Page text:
The formerly demon-possessed man understood that. “Take me with you,” he must’ve said, as he hoisted one leg into the boat. That makes sense – which is the other side of the irony here! The one who was stark-raving-demon-possessed-naked-living-among-the-tombs mad is now the one and only sane person in that whole region. His request makes all the sense in the world, doesn’t it? He understood what this Jesus was all about. He’d been set free. The demons sent away, the shackles broken forever, his sins forgiven, life whole life made new, and his entire world given back to him as a gift. “Take me with you!” We get that! But maybe, at first glance, we don’t get Jesus’ response. Jesus doesn’t let him come along. Why not? Sorry, I’ve already got 12 disciples and 13’s just unlucky! Not quite. Notice carefully what Jesus says. Jesus doesn’t say “No,” just “Not yet.” He had work for this man to do. “Return home and tell how much God has done for you.” That sounds simple, but think about that for just one second. This isn’t just a famous person brushing off one of his adoring fans. This was the grace of God at work! What amazing grace Jesus shows – to a whole region of people who rushed toward him and said, “Get out,” Jesus leaves them not alone. Jesus leaves them a preacher, because he knows that life is hell without one. Without a proclaimer of the Word, God is and remains a complete mystery, a fabrication of my sinful mind and a creation of my bound will. With a preacher, God is revealed as he wishes to be revealed – in the face of Christ, his Son, our Savior. This man’s testimony about Jesus was needed – right where he was.
His desire to go with Jesus makes all the sense in the world, but Jesus’ response makes infinitely more sense. They need this word. If you don’t tell them, who will? Following Jesus doesn’t necessarily mean climbing in the boat and getting out of Dodge. Following Jesus means being free to serve him where he’s put you in life. Do you see how doubly liberating this was for the formerly demon possessed man? Do you see how doubly liberating it is for us? We’ve been set free from the devil’s power – baptized into Christ and raised to new life with him. The shackles of guilt that chained us have been broken forever – taken away in the cross and empty tomb of Jesus. The nakedness of our sin and shame before God has been perfectly covered in a robe of righteousness that has been given to us as a free gift. And now, God sets you free again – free from running on the hamster wheel wondering if you’re getting anywhere with God – he’s set you free to live as his forgiven child right here in this world, right next to countless other people who have needs that you can meet and tell them about the One who meets our greatest need for a Savior.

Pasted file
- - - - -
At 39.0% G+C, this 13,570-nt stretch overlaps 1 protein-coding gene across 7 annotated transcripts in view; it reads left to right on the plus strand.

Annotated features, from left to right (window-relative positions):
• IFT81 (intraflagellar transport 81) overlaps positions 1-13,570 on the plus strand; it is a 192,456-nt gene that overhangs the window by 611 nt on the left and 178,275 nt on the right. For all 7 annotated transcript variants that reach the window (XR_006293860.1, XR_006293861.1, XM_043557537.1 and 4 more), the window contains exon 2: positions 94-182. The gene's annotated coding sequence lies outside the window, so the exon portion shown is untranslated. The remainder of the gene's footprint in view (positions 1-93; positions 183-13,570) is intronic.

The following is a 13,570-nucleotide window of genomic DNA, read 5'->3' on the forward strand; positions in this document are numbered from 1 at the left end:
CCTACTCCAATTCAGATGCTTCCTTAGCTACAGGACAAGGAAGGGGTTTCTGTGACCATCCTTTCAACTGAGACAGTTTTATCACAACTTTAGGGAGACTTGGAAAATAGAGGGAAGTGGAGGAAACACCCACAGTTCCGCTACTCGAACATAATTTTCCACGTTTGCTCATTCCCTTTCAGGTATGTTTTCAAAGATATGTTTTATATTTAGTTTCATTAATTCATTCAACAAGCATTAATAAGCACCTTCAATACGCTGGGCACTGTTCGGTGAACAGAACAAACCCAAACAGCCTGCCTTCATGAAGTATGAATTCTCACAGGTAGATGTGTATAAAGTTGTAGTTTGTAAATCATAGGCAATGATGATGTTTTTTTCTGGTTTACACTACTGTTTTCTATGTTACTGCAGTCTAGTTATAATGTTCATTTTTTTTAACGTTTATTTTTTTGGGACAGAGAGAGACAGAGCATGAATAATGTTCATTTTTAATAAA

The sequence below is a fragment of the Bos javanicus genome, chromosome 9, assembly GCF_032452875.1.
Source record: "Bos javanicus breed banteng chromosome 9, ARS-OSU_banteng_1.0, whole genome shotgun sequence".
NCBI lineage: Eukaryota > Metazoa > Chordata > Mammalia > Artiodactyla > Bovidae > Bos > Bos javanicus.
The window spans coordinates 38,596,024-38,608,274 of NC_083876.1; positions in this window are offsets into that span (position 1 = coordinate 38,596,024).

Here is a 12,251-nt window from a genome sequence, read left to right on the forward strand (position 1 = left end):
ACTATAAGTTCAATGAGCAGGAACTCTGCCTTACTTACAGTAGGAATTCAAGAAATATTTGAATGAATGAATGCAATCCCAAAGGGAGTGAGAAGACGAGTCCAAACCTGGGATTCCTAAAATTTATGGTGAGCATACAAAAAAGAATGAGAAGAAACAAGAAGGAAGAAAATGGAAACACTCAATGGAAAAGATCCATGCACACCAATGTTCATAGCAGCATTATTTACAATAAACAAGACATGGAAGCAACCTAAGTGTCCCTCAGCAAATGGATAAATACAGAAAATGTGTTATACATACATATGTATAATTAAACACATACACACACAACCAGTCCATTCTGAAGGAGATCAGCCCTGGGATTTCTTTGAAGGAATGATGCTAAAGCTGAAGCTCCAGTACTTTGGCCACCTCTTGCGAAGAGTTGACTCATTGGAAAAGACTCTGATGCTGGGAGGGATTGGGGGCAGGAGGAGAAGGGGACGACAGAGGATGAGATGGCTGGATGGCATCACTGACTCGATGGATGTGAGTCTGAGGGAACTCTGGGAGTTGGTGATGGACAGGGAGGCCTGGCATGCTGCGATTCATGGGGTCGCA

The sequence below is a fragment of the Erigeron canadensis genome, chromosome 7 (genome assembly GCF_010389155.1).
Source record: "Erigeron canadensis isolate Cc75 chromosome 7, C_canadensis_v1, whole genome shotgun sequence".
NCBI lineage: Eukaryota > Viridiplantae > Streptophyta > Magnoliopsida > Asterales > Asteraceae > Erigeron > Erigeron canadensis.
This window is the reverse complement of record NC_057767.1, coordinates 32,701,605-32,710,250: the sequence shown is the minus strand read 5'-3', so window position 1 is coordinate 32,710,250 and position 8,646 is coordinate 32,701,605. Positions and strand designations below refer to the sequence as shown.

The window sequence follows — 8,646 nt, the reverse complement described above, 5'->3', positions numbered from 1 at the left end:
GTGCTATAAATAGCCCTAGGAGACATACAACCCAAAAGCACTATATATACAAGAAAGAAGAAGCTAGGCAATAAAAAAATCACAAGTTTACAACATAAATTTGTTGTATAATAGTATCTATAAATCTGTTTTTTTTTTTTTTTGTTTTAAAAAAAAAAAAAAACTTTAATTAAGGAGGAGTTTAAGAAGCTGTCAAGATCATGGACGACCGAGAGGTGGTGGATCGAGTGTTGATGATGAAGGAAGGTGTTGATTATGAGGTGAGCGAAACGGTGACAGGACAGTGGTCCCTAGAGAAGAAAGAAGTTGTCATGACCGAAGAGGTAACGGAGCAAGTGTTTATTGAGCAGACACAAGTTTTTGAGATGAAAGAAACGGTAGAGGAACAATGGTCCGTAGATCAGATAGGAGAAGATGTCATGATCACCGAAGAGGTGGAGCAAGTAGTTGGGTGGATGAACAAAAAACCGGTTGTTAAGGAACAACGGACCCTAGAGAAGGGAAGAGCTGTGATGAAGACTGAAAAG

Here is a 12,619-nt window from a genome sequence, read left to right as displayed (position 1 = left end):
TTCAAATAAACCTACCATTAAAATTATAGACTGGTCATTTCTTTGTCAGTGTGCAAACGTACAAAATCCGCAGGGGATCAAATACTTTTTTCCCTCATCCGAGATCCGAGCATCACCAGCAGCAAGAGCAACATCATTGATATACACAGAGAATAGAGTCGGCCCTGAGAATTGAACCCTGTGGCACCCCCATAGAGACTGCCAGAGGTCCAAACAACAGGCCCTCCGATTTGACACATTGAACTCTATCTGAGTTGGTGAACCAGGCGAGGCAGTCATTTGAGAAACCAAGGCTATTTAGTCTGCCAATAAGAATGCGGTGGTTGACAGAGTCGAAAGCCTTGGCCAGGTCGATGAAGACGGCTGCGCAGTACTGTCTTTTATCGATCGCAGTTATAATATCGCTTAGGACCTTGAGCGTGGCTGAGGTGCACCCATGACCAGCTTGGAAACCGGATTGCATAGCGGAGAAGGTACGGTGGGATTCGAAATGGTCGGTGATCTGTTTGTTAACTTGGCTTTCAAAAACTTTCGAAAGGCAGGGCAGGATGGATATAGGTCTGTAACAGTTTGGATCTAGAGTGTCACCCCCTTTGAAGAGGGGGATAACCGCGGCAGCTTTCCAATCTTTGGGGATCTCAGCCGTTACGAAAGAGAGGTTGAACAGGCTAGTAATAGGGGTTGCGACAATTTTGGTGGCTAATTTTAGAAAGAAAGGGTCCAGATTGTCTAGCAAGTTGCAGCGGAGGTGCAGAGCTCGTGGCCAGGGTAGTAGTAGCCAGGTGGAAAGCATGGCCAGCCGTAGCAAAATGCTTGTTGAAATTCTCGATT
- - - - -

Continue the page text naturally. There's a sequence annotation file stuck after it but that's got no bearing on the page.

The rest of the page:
We don’t need to go casting about in the world wondering where we need to go to do our next great thing for God. Instead, by setting you free from sin, he’s given your world back to you – not as a place that exists to benefit me, but as a place I exist to benefit. Because of Jesus, your whole world has been changed from a turnip from which I’m trying to squeeze a drop of blood into a planet-earth sized arena for love and service to those who need to know that the blood of Jesus covers their sins, too. You know someone who’s shackled by the guilt of their past, and wonder of wonders, God uses people like you and me to speak a Word of freedom to them like nobody else can. Kind of like Jesus did with that formerly demon possessed man. You may not know everything, but by God’s grace you sure know what Jesus has done for you. I’m sure you know someone whose own personal demons torment them to the point that they wonder whether God even exists, and if he does, he’s surely mad at me – and grace upon grace, you’re placed in their path to reveal the undeserved love of God that cleansed you from your sin. As a witness, you may not know everything, but you know what God has done for you in Christ. You’ve been set free. You’ve been forgiven. You’ve been clothed in Christ. In a world that’s gone crazy with sin, do the sane thing - tell how much God has done for you.
To him who is able to keep you from falling and to present you before his glorious presence without fault and with great joy – to the only God our Savior be glory, majesty, power and authority, through Jesus Christ our Lord, before all ages, now and forevermore! Amen